Following the Civil War storyline, Gyrich has become the Secretary of the Superhuman Armed Forces. His base of operations is the superhuman training facility in Stamford, Connecticut. It is under his orders that Gauntlet is drafted as the facility's drill instructor, after Gauntlet saves him from an attack by HYDRA in Iraq.[12] Gyrich gives orders to cover up MVP's death. He makes arrangements to provide a special tutor to Trauma through Hank McCoy;[13] the tutor is revealed to be depowered mutant Dani Moonstar,[14] but the two don't get along well and Gyrich fires Moonstar for training Trauma to use his powers to help people with debilitating phobias instead of using these abilities as a weapon. After KIA's debacle, Gyrich had to take part in an inquiry involving the Initiative program, and gets into a heated argument with Iron Man in which Gyrich exclaims to Iron Man, "you've got Captain America's blood on your hands!". Apparently removed from his position after throwing out that sentence, he later makes a statement claiming at a press conference he had decided to "retire" to spend time with his family. When a reporter points out that Gyrich has no living family, he declines to elaborate.[15]

Gyrich becomes the main antagonist for Kieron Gillen's and Steven Sander's new series S.W.O.R.D. where he joins S.W.O.R.D. (Sentient World Observation and Response Department) under Norman Osborn's orders and becomes the co-leader alongside Abigail Brand.[volume & issue needed] In the first volume, Gyrich manages to kidnap several notable aliens including Noh-Varr, Adam X, Jazinda, Karolina Dean and Hepzibah, all in his desire to send aliens home. He also arrests both Brand and Lockheed.[16] Gyrich survives an alien takeover of the installation simply by being too dosed on intruder-neutralization gas to be much of a threat. Brand, with the assistance of several super-powered beings, takes back the job and blackmails Gyrich into leaving S.W.O.R.D. alone.[17]

While it is unknown if he was brainwashed by HYDRA or it was by his own will, Gyrich worked along HYDRA to control Dennis Dunphy and turn into the new Scourge in order to kill criminals and "fix the system". After Captain America tended him a trap, he was captured by S.H.I.E.L.D.[18]

During the Civil War II storyline, Gyrich represented the United States as a member of the Alpha Flight Space Program's Board of Governors.[19]

Other versions

Age of Apocalypse

In the "Age of Apocalypse" alternate timeline storyline, Gyrich is an anti-mutant suicide bomber who threatens to destroy Heaven, Angel's club. He is defeated by the Bedlam (comics)#Other versionsBedlam Brothers. He was returned in the current "Age of Apocalypse" on-going, as a leader in the human resistance. He lost his legs, in "the offensive to blow the Seattle power core", confining him to a wheelchair, and is seen helping evaluate the now powerless Jean Grey.[20]

Mutant X

In the Mutant X comic, Gyrich is the government's liaison to the Avengers. He calls for the aid of The Six to search for Dracula after forces break the vampire out of the Vault prison.[21] In this continuity, he again has a serious problem with Captain America.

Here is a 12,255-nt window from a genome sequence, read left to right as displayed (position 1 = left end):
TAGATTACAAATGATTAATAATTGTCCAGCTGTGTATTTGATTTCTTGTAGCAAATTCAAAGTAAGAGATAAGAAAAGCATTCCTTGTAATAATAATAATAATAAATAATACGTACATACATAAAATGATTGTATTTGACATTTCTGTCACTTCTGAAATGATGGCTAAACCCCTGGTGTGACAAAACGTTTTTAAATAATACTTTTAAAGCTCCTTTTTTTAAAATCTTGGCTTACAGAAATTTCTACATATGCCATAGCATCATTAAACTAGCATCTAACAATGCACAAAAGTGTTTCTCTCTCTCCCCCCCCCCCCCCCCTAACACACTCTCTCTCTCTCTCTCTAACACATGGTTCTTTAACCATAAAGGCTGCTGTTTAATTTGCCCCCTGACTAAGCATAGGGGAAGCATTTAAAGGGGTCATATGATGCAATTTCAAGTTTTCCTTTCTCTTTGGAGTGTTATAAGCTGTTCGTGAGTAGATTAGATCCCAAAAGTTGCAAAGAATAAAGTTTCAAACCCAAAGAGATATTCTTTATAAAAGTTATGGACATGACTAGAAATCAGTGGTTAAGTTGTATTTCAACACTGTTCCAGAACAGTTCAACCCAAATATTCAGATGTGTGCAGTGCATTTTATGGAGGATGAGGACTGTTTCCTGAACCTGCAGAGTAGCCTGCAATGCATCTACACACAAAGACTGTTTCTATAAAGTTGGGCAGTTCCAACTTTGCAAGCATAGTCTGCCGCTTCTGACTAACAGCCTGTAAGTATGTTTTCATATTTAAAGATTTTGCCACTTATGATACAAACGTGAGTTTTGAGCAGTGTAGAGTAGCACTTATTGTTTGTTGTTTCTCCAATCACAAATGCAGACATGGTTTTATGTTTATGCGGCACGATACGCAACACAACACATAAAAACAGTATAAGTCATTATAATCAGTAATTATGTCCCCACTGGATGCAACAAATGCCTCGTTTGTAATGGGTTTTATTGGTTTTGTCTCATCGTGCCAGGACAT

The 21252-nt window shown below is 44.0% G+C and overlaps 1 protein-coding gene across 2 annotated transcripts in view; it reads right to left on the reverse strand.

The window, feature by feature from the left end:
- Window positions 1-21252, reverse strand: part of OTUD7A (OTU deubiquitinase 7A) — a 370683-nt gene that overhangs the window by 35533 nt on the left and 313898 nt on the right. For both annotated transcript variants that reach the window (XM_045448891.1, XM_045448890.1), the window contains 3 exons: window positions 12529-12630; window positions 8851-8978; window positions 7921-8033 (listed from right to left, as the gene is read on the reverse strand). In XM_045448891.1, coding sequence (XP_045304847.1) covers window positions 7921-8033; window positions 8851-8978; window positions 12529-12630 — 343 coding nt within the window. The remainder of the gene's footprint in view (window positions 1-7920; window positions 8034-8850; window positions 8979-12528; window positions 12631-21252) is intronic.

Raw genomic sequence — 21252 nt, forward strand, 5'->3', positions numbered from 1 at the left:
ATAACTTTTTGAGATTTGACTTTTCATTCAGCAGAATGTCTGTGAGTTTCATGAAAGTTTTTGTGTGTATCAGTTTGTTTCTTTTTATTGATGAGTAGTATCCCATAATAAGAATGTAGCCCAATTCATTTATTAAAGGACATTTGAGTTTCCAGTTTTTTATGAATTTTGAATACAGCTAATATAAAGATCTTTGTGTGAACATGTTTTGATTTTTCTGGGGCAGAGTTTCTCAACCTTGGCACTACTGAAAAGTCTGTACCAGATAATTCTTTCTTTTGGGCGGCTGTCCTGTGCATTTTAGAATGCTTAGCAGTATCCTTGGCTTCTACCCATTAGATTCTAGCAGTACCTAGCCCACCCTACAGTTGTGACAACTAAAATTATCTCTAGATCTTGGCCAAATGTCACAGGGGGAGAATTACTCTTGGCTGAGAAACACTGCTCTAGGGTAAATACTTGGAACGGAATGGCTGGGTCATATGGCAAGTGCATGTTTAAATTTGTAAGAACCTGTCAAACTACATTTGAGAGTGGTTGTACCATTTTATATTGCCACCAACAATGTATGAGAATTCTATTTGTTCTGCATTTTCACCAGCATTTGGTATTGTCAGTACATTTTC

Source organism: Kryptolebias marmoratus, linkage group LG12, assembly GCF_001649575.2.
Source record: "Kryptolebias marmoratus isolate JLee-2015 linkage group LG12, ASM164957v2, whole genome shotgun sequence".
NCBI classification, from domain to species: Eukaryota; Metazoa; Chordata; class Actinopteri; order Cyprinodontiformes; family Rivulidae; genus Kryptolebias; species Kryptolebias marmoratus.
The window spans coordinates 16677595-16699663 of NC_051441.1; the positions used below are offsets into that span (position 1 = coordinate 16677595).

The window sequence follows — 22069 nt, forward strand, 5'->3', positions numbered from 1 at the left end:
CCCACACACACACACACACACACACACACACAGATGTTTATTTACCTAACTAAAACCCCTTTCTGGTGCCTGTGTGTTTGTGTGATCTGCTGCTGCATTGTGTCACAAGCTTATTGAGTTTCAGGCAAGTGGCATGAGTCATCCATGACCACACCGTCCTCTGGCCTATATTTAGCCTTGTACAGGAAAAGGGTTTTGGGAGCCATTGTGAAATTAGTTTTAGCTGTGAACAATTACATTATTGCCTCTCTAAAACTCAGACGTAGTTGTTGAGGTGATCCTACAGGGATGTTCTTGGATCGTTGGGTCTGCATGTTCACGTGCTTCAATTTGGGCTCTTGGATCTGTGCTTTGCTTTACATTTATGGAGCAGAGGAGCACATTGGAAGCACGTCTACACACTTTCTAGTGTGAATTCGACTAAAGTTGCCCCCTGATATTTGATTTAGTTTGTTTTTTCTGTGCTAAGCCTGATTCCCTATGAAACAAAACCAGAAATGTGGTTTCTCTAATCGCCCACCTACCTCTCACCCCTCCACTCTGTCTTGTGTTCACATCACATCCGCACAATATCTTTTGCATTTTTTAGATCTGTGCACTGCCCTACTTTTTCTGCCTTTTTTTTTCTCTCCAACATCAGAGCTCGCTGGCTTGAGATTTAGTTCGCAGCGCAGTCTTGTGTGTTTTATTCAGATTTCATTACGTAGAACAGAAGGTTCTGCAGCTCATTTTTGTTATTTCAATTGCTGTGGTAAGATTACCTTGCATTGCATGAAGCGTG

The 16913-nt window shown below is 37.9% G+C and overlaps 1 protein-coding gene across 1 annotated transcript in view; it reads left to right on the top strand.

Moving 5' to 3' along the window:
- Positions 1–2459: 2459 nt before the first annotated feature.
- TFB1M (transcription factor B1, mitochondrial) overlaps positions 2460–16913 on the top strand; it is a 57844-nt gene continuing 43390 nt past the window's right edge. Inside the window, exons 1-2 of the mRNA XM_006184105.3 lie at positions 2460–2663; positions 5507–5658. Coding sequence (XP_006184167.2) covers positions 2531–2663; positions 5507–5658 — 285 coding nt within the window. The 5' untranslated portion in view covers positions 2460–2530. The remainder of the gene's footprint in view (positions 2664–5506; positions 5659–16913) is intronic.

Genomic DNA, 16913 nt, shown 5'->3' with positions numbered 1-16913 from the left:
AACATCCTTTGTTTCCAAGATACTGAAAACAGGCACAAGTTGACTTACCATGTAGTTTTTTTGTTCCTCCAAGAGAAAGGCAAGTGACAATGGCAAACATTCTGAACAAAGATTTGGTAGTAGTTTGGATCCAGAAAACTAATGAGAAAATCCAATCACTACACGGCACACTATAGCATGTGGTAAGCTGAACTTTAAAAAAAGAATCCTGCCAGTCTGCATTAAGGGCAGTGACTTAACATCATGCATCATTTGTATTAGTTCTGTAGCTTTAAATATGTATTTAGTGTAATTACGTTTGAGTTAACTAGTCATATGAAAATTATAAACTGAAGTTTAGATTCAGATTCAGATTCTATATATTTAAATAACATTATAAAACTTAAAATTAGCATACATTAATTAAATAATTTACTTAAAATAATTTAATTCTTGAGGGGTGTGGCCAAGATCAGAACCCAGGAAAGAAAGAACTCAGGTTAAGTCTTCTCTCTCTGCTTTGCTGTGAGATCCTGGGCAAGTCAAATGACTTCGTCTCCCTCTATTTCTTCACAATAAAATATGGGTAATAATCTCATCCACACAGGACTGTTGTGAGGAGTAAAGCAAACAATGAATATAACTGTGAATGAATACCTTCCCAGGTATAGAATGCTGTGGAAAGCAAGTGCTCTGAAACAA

Ultimate Marvel

The Ultimate Marvel iteration of Henry Gyrich visually looks like his mainstream counterpart albeit with blond hair. He works for the CIA, trying to establish a check and balance system for Nick Fury and the Ultimates in case. When a rapidly aged clone that was led to believe into being Dr. Richard "Ray" Parker, the clone's backstory included continuing the Venom project for Gyrich.[22][23] However, it turns that the real Gyrich works instead for an FBI strike team to find Otto Octavius.[24] During Peter Parker's and Spider-Woman's battle with Doctor Octopus, Fury distracts Gyrich by asking confusing questions and confronting him about the illegal Spider-Clone program of Spider-Man which had been going on behind S.H.I.E.L.D.[25]

What If...?

In other media

Television

Film

Henry Gyrich appeared in the 2000 film X-Men, portrayed by Matthew Sharp. He was an assistant to Senator Robert Kelly. The real Gyrich is revealed to have been killed some time before the film's events and impersonated by Mystique, with a news report suggesting his death was at Sabretooth's hands as Gyrich's corpse was apparently "mauled by a bear". In an earlier script, his character was originally going to appear as a supporting antagonist alongside the Sentinels and Bolivar Trask.[27]

References

  1. ^ The Avengers #168 (February 1978)
  2. ^ The Avengers #181 (July 1979)
  3. ^ The Avengers #181 (July 1979)
  4. ^ The Avengers #186 (August 1979)
  5. ^ The Avengers #235
  6. ^ The Incredible Hulk vol. 2 #456 (August 1997)
  7. ^ "Q&A" entry on David's blog; April 14, 2007 (The information on this point is in the April 16, 2005, 9:31 a.m. post.)
  8. ^ Avengers: The Initiative #5
  9. ^ X-Force Vol. 1 #27–28 (October–November 1993)
  10. ^ Thunderbolts #49. Marvel Comics.
  11. ^ Avengers Disassembled
  12. ^ Avengers: The Initiative #1 (April 2007)
  13. ^ Avengers: The Initiative #2 (May 2007)
  14. ^ Avengers: The Initiative #3
  15. ^ Avengers: The Initiative #12
  16. ^ S.W.O.R.D. #2
  17. ^ S.W.O.R.D. Volume 1: No Time To Breathe (120 pages, July 2010, ISBN 0-7851-4076-X) (2010)
  18. ^ Captain America #12–13
  19. ^ Captain Marvel Vol. 9 #6
  20. ^ Factor X #1
  21. ^ Mutant X #26 (December 2000)
  22. ^ Ultimate Spider-Man #100
  23. ^ Ultimate Spider-Man #103
  24. ^ Ultimate Spider-Man #104
  25. ^ Ultimate Spider-Man #105
  26. ^ What If...? Vol.2 #30 (1991)
  27. ^ Andrew Kevin Walker (June 7, 1994). "X-Men First Draft". Simplyscripts. Retrieved July 13, 2007.